Windows Software: Hello, I’m Windows Software XYZ! Can I access your speakers to play a sound?
Wine: -= TRANSLATE =-
OSX: Why hello there! You most certainly can. I have two sets of speakers. Which ones would you like to use?
Wine: -= TRANSLATE =-
Windows Software: Oh, I’ll try the first one. Thank you!
Wine: -= TRANSLATE =-
OSX: No problem at all, thank you! Please let me know if you need anything else
Wine: -= TRANSLATE =-
That exchange was much more productive.
On paper, that process seems pretty straightforward, but it’s actually pretty complicated for a number of reasons: key among them being that there are literally thousands and thousands of different types of communications that need to be translated this way. Sure sometimes tens or hundreds of these types of interactions can be “decoded” in one go and translation rules coded for them, but many of these exchanges need to be handled individually. That’s because many of these interactions are not documented thoroughly by Microsoft.
Why is Wine important?
Microsoft has a vested interest in keeping Windows programs running exclusively on their own operating system. So it’s not hard to imagine Microsoft being slow to help programmers find free ways to run Windows programs on other operating systems. During the great Windows 8 uprising of 2012, one of the facts often cited by people who were reluctant to switch to an alternative operating system like OS X was an inability to bring their large library of legacy Windows software with them. That demonstrates how important legacy software can be and how useful a technology like Wine can become in the right situation.
Projects like Wine allow people who use Windows software to have more of a choice in where and how they use the programs they own. It also allows avid gamers without access to a game-worthy Windows PC to play Windows exclusive games that are significant touchstones in game culture. And that doesn’t even get into the greater social good that can be had by allowing people with limited financial resources all over the world to run Windows software on donated hardware with free operating systems. Of course, the simple fact remains that for many people, it’s just down-right fun to get a piece of software working on a piece of hardware it was never intended to run on. It’s a part of the age-old “hardware hacker” ethos that has made the internet such a vibrant marketplace for ideas.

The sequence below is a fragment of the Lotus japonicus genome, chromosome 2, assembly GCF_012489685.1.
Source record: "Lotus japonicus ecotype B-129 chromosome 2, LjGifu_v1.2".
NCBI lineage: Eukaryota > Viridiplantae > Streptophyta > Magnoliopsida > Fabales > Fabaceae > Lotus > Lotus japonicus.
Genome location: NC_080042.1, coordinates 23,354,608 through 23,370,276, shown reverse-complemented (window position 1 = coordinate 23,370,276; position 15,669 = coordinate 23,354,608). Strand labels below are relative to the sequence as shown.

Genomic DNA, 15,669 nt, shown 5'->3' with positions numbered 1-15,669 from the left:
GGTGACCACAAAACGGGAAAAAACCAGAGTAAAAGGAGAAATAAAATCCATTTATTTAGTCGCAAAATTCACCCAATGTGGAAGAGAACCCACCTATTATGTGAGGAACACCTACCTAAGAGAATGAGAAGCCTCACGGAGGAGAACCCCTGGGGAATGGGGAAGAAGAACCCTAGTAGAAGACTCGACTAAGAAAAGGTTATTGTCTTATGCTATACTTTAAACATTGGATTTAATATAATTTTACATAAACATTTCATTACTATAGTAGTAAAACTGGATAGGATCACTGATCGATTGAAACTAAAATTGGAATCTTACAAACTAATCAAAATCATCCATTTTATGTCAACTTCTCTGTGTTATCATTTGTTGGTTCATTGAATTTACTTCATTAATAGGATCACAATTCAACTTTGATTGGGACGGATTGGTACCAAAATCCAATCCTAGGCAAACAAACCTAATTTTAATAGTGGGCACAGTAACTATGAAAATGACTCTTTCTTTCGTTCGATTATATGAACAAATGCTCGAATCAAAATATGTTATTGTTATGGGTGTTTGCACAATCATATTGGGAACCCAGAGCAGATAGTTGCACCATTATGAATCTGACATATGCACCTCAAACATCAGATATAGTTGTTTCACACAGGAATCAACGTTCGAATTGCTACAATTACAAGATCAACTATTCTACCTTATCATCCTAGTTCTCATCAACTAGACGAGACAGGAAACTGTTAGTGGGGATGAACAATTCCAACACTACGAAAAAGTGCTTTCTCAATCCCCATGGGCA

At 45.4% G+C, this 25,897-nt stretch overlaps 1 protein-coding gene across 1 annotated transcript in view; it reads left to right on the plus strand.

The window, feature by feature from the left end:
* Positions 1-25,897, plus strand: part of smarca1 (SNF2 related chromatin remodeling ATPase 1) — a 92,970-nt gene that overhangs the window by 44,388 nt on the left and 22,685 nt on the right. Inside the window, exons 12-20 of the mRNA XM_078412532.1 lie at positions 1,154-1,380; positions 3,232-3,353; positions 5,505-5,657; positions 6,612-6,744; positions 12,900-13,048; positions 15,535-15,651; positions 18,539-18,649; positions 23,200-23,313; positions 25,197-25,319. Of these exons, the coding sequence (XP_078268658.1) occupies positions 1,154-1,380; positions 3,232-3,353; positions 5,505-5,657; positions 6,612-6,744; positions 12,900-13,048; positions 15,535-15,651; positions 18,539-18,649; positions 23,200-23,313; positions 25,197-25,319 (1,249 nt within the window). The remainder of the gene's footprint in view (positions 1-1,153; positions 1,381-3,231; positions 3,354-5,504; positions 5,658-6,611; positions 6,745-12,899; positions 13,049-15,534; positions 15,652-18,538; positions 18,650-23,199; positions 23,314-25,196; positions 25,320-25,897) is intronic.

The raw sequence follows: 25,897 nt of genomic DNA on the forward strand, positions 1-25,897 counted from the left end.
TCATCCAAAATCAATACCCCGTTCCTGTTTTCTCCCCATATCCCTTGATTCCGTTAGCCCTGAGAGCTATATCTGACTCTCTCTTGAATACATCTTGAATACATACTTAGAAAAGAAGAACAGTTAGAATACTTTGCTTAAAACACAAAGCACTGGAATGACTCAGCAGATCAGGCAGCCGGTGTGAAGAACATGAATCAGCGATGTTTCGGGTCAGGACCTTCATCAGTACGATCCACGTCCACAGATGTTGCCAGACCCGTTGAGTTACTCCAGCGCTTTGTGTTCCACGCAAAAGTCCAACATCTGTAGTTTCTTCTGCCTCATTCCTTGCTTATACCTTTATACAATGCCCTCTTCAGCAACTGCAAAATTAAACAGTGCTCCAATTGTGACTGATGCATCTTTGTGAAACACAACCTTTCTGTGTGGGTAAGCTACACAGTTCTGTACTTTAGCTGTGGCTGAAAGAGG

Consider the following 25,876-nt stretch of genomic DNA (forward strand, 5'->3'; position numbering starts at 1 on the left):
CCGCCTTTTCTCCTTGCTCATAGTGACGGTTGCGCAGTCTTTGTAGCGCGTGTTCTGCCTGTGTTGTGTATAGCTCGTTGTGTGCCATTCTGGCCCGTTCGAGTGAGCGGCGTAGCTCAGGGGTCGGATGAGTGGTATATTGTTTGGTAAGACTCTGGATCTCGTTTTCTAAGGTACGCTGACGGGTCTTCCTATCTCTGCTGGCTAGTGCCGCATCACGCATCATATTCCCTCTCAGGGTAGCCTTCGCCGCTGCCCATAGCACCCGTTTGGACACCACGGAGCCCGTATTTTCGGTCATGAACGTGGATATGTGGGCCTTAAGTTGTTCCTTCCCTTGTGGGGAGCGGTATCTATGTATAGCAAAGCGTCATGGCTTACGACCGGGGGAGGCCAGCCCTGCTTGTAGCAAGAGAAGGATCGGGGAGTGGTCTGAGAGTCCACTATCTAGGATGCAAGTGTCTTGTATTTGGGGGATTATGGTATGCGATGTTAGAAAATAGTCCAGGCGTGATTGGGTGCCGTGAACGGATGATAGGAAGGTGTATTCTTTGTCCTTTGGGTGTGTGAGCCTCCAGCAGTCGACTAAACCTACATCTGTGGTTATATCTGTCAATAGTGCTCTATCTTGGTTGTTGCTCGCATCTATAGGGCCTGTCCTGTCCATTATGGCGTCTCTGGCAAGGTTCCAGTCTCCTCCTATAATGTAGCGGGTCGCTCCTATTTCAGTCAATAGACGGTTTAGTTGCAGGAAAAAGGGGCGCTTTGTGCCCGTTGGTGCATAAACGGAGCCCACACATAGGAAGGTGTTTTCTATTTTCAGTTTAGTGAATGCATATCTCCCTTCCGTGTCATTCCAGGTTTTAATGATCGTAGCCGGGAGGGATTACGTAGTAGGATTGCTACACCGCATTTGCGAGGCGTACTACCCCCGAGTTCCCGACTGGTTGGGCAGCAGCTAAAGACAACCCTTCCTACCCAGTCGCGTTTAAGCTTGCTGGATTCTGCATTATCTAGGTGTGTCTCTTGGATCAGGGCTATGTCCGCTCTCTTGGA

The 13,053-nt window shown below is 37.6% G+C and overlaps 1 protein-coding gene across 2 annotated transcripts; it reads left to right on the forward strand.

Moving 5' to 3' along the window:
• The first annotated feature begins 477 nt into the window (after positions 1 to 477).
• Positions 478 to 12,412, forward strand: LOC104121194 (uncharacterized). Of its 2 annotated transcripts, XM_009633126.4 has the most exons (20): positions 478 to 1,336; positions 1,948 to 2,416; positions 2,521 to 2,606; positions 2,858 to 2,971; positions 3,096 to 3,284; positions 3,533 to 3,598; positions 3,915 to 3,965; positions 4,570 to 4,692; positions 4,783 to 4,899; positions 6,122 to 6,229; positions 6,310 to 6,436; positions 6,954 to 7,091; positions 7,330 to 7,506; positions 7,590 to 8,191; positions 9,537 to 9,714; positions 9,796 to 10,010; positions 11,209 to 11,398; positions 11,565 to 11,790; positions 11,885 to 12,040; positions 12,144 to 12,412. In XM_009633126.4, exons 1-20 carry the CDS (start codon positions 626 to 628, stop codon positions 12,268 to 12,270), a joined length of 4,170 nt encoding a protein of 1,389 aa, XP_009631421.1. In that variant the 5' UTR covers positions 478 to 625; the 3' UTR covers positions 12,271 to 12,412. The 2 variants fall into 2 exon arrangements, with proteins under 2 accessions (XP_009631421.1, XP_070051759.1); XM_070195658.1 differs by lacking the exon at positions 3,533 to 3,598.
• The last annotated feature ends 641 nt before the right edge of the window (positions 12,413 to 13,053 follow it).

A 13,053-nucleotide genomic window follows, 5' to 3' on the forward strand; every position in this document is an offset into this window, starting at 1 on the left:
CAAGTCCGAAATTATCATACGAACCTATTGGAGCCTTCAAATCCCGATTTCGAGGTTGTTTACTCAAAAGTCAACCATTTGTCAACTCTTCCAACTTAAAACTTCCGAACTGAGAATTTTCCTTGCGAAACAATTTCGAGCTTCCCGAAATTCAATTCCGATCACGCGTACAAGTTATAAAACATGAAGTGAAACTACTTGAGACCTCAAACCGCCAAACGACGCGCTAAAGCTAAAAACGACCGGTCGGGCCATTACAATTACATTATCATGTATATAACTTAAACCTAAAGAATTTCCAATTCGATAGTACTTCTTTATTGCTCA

What is Cider?
So we’ve had a short overview regarding what Wine is and how it works. You might still be wondering: “How is that related to Cider”? Wine was originally conceived as a software project to be used on the Linux family of operating systems. Because of the open source nature of the Wine code base, it was relatively simple to modify it for use on OSX. In keeping with the theme of naming software after potent potables, Cider (at least in this context) is what you get when you attempt to make WINE out of APPLES. (Specifically Macintosh apples?) So Cider can be considered an OS X specific implementation of Wine with one very important distinction: Cider is intended to be used by developers, not users.